The destiny of iron ore prices may lie in the hands of miners scattered across China, according to Australia & New Zealand Banking Group Ltd., which raised the possibility that domestic suppliers may be tempted to boost output after the raw material rallied to a two-year high.
The response from Chinese producers “represents a key risk to prices this year,” Daniel Hynes, senior commodity strategist, said in a note. Output from these miners slumped more than 60 percent over the past three years, and if supply is pushed back to levels last seen when prices were above $80 a metric ton, 50 million tons of capacity may be reactivated in China, Hynes wrote.
Iron ore has more than doubled since December 2015 as stimulus in China helped to sustain steel output in the world’s top producer, with data on Friday showing mills raised supply 1.2 percent last year. The rally has endured even as overseas suppliers in Australia and Brazil continued to boost low-cost mine output, increasing their share of sales into China while local miners pulled back. ANZ said foreign suppliers would probably be able to hold their own and, as yet there aren’t signs of a bounce back at mainland mines.
While a return of Chinese supply would weaken the market and may push prices below $60, “we believe the probability of this occurring is relatively low,” ANZ said. “Exporters have established strong relationships with buyers in China and now provide nearly 90 percent of China’s total iron ore consumption.”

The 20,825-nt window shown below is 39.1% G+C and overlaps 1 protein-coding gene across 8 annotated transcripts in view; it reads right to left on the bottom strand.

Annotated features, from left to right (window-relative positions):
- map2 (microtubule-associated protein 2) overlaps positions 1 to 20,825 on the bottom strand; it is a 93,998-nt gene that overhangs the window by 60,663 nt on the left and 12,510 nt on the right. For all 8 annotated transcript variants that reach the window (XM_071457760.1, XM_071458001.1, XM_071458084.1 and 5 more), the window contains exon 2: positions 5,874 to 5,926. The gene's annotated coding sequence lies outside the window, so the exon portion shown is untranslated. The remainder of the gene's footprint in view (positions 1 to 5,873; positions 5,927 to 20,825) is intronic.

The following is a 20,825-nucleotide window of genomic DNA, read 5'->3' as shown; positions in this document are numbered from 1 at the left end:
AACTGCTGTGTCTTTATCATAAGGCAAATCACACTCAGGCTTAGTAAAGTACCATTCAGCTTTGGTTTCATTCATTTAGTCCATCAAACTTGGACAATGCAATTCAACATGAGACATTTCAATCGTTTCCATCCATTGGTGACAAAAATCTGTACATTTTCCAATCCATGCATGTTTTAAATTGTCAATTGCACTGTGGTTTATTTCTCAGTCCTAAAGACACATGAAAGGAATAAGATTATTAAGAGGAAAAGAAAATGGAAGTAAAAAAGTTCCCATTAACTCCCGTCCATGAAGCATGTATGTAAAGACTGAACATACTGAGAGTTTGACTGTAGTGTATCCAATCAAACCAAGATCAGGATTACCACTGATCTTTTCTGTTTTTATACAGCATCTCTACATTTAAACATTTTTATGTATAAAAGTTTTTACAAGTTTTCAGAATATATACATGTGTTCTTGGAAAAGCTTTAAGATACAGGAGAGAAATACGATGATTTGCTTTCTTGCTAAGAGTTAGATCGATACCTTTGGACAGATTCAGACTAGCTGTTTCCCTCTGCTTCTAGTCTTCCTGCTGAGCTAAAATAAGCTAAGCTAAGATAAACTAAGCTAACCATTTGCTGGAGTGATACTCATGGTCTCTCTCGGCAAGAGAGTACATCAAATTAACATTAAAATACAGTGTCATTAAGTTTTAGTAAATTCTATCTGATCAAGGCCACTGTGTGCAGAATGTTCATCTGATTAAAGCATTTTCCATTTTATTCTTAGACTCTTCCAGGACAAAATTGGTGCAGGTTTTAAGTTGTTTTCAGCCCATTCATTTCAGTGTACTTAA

Ore with 62 percent content in Qingdao fell 0.7 percent to $80.41 a dry ton on Friday, according to Metal Bulletin Ltd. The commodity reached $83.65 on Monday, the highest since October 2014. Earlier, futures in Singapore fell, with the SGX AsiaClear contract down 1.5 percent.
Producers in Australia and Brazil have benefited from the recent advances, including Vale SA, which has just started to ramp up output from its S11D mine. On Tuesday, London-based Rio Tinto Group reported fourth-quarter shipments from Australian operations that topped estimates, and forecast 2017 exports of 330 million to 340 million tons, in line with earlier guidance.
Crude-steel production in China increased to 808.4 million tons last year, the statistics bureau said on Friday. December’s total expanded to 67.22 million tons, 3.2 percent more than the same month in 2015, it said.
“Optimism in China’s steel industry remains the key driver of iron ore prices in the short term,” said Hynes, adding that on a fundamental basis there’s little reason for prices to fall significantly. “However, China’s domestic iron ore industry could also have a big say in iron ore prices remaining near current levels in 2017.”